The caustic soda is always combined with a liquid, like water, plant-based milk or herbal infusions, which makes it possible for the lye and the oils to bind together.
It is extremely important to handle caustic soda carefully as it is a hazardous material and it can create serious injuries if it gets in contact with your eyes or skin.
A different blog post will be written about how to properly handle and store your caustic soda.
As mentioned in the section above, a liquid is necessary to bind the lye and the oils together.
The most common liquid used is water but other liquids can also be used like plant-based milk (great for the skin and without the harm) and herbal infusions.
If using water, it is recommended to use distilled water as it is in its purest form, however, if you're making soap for yourself you can use water from the tap.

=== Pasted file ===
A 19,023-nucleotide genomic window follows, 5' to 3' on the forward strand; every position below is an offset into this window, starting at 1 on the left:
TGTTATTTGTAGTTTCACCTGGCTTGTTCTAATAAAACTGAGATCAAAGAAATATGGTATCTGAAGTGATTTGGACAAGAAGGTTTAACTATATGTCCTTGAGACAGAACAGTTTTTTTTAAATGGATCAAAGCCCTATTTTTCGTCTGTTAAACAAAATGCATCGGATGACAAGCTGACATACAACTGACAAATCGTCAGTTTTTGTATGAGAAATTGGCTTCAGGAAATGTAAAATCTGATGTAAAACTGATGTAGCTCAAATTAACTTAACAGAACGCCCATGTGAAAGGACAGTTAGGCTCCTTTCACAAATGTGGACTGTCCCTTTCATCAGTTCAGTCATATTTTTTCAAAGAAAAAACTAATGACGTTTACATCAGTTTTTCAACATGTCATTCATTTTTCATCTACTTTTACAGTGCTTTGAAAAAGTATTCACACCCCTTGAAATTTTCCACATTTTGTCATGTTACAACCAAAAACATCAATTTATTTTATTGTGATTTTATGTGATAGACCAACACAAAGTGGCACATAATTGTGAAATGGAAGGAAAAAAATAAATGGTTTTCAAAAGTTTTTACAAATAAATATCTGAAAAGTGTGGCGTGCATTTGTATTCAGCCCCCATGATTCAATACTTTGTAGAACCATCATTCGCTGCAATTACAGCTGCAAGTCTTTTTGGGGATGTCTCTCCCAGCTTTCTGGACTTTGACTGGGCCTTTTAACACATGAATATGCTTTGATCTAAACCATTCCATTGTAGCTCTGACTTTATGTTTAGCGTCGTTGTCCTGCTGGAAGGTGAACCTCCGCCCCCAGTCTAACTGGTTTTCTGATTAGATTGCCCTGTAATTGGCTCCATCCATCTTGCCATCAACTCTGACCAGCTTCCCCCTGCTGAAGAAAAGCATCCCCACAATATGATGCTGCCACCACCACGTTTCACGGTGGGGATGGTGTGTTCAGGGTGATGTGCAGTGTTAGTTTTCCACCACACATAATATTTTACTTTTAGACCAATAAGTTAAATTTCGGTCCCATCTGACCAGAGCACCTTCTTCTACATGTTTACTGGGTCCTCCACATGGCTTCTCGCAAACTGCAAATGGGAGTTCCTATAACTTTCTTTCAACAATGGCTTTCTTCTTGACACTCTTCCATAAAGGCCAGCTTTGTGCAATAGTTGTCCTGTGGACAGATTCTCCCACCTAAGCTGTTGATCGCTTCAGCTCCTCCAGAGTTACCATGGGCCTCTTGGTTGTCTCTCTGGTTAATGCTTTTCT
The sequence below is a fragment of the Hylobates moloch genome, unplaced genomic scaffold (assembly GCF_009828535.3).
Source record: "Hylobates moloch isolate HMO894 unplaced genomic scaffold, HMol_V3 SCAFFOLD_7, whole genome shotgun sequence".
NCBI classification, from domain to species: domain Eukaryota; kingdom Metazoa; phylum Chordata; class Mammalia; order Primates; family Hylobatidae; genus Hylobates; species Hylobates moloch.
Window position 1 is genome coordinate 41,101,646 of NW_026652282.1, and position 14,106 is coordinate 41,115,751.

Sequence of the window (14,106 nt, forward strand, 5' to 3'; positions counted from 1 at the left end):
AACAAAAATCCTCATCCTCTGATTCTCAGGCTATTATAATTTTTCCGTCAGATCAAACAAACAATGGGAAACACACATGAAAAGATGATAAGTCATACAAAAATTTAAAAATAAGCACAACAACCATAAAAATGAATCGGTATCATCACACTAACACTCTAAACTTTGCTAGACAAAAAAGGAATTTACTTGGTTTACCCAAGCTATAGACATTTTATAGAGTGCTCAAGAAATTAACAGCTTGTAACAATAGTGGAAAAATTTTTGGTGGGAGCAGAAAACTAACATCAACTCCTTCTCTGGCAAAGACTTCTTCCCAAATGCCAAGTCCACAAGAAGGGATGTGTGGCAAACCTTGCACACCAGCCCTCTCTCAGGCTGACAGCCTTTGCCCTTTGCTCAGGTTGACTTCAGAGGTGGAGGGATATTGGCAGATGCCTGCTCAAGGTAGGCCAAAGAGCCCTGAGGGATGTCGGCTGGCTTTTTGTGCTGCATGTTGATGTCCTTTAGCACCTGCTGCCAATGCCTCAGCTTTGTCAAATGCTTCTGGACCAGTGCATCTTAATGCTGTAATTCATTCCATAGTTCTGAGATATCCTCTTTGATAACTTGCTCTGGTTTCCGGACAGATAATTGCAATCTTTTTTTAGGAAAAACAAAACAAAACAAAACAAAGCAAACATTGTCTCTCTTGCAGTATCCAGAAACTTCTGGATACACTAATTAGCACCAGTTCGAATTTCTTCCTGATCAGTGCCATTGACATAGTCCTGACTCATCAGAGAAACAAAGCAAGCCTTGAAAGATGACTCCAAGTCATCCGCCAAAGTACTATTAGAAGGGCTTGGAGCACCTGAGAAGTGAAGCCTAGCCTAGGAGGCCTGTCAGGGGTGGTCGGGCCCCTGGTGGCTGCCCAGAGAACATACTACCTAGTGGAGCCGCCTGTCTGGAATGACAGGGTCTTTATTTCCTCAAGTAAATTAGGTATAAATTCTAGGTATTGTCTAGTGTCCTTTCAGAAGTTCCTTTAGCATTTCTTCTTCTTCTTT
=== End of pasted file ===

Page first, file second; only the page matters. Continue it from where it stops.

If you want to make a scented soap bar, essential oils are a great addition.
The great thing about them is that not only they contribute to the smell but depending on the essential oils you use, you could add certain properties to your soap bar. These are a few examples:
- Lavender: It can help to treat acne and it has anti-inflammatory effects. It's great for sensitive skins.
- Tea tree: It is similar to lavender because it's also commonly used in cosmetics to treat acne and it has anti-inflammatory effects as well. However, tea tree essential oil is also known for its antimicrobial properties.
- Grapefruit: It is a very refreshing scent that it's commonly used in cosmetics for its antimicrobial and antioxidant properties.
When using essential oils in soap making, you need to make sure that the ones you choose are safe for the skin. If you have highly sensitive skin, you might choose to not include essential oils in your soap bar.